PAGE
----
Like déjü vu all over again, Monday’s headlines were aflutter over German comments about the latest efforts to shore up the eurozone periphery’s debt troubles. Last weekend, it was Germany and France’s plan for a “grand plan.” This weekend, Germany seemingly backed off, as finance minister Wolfgang Schäuble, Chancellor Angela Merkel and her spokesman said not to expect a “big bang” cure or overnight fix.
But is that really an about-face? Consider, Merkel and French President Nicolas Sarkozy didn’t say they were working on an instant panacea, but a plan to prevent contagion as European banks write down Greek debt instead. Nothing the Germans said in recent days contradicts this. To mitigate the possibility of problems spreading beyond Greece, backstops should ideally be in place before banks begin taking these losses. However, this issue is somewhat separate from Greece itself, which will likely need aid for years—which is basically what Merkel said.
Thus far, all seems to be going largely as Merkel and Sarkozy outlined. G-20 finance ministers spent the weekend negotiating the plan’s details. As hearsay mounts, it appears increasingly likely the package will include eurozone bank recapitalizations, boosting Tier-1 capital ratios to 9% (from 5% in July’s stress tests), larger haircuts on Greek sovereign debt than the 21% already negotiated and EFSF guarantees on at least some of those losses. Talks are set to continue this week, and officials aim to finalize these measures on October 23, when the EU Summit begins—also consistent with Merkel and Sarkozy’s desire to have backstops agreed to by the G-20 Summit on November 3.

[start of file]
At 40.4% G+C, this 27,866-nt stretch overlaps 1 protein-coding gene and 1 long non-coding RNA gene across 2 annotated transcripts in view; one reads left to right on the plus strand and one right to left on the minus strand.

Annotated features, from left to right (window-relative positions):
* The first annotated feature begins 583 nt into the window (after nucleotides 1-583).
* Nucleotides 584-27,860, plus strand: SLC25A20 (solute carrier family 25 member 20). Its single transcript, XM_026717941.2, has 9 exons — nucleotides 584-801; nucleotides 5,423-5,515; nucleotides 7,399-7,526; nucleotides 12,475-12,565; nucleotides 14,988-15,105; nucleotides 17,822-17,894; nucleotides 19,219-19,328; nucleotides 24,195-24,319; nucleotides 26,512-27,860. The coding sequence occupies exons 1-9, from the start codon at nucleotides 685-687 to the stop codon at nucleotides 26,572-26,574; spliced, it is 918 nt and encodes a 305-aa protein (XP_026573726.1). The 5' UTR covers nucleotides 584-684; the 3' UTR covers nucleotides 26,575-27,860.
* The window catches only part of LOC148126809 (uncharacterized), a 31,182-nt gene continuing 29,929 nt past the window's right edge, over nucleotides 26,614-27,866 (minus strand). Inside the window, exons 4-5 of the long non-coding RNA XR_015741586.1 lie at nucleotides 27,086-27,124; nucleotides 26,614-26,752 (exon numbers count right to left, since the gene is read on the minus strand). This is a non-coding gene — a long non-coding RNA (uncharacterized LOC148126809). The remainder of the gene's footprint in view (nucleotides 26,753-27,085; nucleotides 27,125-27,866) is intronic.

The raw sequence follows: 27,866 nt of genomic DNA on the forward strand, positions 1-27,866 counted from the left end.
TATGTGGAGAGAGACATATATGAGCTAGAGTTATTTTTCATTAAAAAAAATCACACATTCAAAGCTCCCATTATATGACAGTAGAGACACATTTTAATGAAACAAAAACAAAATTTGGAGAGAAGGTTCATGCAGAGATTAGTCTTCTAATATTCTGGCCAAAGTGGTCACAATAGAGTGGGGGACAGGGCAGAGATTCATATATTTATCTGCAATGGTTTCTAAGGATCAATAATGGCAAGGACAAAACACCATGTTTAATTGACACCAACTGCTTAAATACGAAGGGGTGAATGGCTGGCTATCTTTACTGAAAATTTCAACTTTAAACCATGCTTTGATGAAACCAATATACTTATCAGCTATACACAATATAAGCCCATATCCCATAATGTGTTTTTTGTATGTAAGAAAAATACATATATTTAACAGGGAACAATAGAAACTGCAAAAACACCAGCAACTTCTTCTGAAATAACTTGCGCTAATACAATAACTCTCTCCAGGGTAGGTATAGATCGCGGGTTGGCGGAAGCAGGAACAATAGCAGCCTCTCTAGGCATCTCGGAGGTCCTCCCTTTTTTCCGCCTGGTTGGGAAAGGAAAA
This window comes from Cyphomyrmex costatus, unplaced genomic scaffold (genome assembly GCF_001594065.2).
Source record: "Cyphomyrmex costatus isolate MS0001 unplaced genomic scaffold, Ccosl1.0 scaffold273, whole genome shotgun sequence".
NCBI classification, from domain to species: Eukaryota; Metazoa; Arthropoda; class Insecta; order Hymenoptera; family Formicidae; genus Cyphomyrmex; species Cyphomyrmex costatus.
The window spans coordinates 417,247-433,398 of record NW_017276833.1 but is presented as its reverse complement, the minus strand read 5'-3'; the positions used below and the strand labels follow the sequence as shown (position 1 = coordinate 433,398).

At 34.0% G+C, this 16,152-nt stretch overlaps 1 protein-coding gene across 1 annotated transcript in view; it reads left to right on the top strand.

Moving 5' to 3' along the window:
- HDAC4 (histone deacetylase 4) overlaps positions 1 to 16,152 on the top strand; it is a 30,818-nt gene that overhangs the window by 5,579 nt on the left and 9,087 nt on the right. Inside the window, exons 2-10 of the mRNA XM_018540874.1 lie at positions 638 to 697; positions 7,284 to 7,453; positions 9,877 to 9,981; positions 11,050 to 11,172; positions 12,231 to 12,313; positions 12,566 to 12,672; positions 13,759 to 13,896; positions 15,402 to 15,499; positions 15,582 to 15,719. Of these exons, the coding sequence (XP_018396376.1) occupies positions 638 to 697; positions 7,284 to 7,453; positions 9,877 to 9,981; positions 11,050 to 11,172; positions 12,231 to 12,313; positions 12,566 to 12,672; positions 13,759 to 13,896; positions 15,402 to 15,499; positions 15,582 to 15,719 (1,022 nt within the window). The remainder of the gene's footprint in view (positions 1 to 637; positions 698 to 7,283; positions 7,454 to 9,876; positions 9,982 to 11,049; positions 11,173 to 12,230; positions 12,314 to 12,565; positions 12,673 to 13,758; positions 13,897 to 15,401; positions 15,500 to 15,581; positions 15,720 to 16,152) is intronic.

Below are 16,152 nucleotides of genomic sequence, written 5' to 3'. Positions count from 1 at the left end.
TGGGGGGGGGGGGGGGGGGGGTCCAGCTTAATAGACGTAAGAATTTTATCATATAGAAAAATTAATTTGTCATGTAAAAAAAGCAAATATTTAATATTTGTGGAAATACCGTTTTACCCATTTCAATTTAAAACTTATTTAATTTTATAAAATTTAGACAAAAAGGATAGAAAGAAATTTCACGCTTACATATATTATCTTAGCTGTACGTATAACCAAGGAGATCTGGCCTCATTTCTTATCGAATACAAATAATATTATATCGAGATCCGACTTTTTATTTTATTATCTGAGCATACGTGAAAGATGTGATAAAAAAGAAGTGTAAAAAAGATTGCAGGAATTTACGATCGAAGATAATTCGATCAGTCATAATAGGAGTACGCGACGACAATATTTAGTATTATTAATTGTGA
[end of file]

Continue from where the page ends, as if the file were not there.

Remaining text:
Most likely, in our view, Germany just wants the world to have the right expectations: Measures negotiated today are the latest steps in what has been and will be a gradual process. They’re meant to help backstop the eurozone banking system against potential contagion fears—a confidence wall, if you will—intended to work over a long time. Maybe they’ll suffice. But it’s entirely possible more backstops will be needed down the road, depending on the size of the eventual write-downs. If so, expect more planning, more politicking, more dithering, more uncertainty and likely more volatility.
Also possible, given the foot-dragging to date: Perhaps nothing comes out of the EU Summit. Maybe officials use Greece’s upcoming aid tranche to buy more time to find the right solution, if they find agreeing on Sunday would amount to rushing for the sake of “doing something.” We’ve long argued a gradual approach is likely best for Europe, and EU officials' setting an arbitrary deadline doesn’t change that. After all, what’s more important for the eurozone’s long-term health hasn’t changed since this saga began: There’s a huge amount of political will to find an orderly solution and keep the eurozone intact. Thus, over time, it remains likely politicians there continue doing what’s necessary—and taking their sweet time to do it.
If you would like to contact the editors responsible for this article, please click here.
*The content contained in this article represents only the opinions and viewpoints of the Fisher Investments editorial staff.